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Farm-Raised Salmon Has More Problems Than Just PCBs

In the last Eco-Logical, we reported the findings of much higher levels of cancer-causing PCBs in farm-raised salmon than in wild salmon. That's reason enough to think about changing your behavior as a consumer of salmon, but just in case you're not quite convinced, let's wade around a bit more in the murky depths of salmon farming.

picture of salmon rearing pens (net cages)

Net-pen salmon cages.

Other Chemicals

Beyond PCBs, farmed salmon contain higher levels of many other persistent chemical pollutants, including brominated compounds used as flame retardants and highly toxic pesticides such as DDT. Though PCBs are the most significant health concern related to farmed salmon, the other contaminants simply add to the overall concern about health risks associated with these fish.

Overuse of Fish-Meal Stocks

Fish farmers feed their farmed salmon fishmeal made from ground-up sardines, anchovies, mackerel, and other small fish that larger wild fish would normally eat. This limits the food supply for wild salmon, other predator fish like tuna, and non-fish species such as dolphin, which are already suffering declines due to overfishing of the smaller species they normally eat. Though it seems like fish farming should have an overall positive effect towards saving wild fish populations, it does not.

It should be noted that salmon-farming researchers are experimenting with fish feeds made from vegetable sources, but this approach is not yet a significant part of salmon farming operations, and it would still leave some of the other problems with the operations to be solved.

Water Pollution, Antibiotic Abuse, and Disease Transfer

The crowded conditions of a salmon farm often promote ill-health among the animals. Salmon farmers attempt to control diseases, parasites, and other problems by using antibiotics and pesticides. According to the Coastal Alliance for Aquaculture Reform, farmed salmon are fed more antibiotics per pound of body weight than any other livestock animal in North America.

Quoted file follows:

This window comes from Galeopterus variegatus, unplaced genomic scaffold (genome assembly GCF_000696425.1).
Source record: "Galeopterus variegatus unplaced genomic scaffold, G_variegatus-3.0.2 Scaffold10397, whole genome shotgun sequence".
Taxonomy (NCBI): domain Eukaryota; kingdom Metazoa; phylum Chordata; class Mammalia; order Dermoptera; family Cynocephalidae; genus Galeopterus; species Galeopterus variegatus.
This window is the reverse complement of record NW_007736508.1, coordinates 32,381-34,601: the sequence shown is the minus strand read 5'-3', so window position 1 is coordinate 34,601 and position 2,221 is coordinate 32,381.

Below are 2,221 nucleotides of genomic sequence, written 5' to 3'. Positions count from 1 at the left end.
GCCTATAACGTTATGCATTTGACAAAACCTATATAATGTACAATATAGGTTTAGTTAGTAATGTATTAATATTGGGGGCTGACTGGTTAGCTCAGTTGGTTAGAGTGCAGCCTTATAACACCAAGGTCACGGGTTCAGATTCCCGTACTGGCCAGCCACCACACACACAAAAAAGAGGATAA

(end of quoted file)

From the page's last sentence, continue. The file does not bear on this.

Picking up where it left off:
Much of the antibiotic dosages given to farmed salmon pass through the fish unabsorbed. The excreted drugs settle in sediments and other parts of the environment near the fish farm, where they impact many of the smaller life forms that are part of the complex local ecosystem. Such effects have not been well evaluated. Overuse of antibiotics also leads to more virulent, drug-resistant strains of bacteria.

picture of diseased farm-raised salmon

Atlantic salmon with sores.

SOURCE: Alexandra Morton/Coastal Alliance for Aquaculture Reform

Salmon raised in farming operations located near wild salmon habitat can transfer diseases such as sea lice to the wild fish. Even though the nets don't allow the fish to intermingle, the free-swimming stage of the louse allows it to migrate from an infested farm area to nearby wild areas.

Fish feces builds up and pollutes the water and ocean floor in the area. Some salmon farmers also use anti-foulants on their net systems, and these chemicals—in addition to the pesticides and antibiotics—contaminate the water.

GM Salmon

Although farmed salmon are penned, they often escape. Since 1988, the industry has reported that over one million farmed salmon have escaped into Pacific waters, and because it's likely that some escapes have gone unreported, some experts believe that the real number of escapees is much higher.

If genetically modified (GM) salmon escape, it could have very bad consequences for wild salmon stocks. Although GM farmed salmon are less fertile than wild salmon, they mature earlier, are larger and thus more attractive to females, and are more aggressive at fertilizing eggs. Overall, they outpace wild salmon at the reproduction game. However, because these GM salmon have a much higher mortality rate in the wild, their dominance of the reproductive process could ultimately lead to the demise and extinction of the species.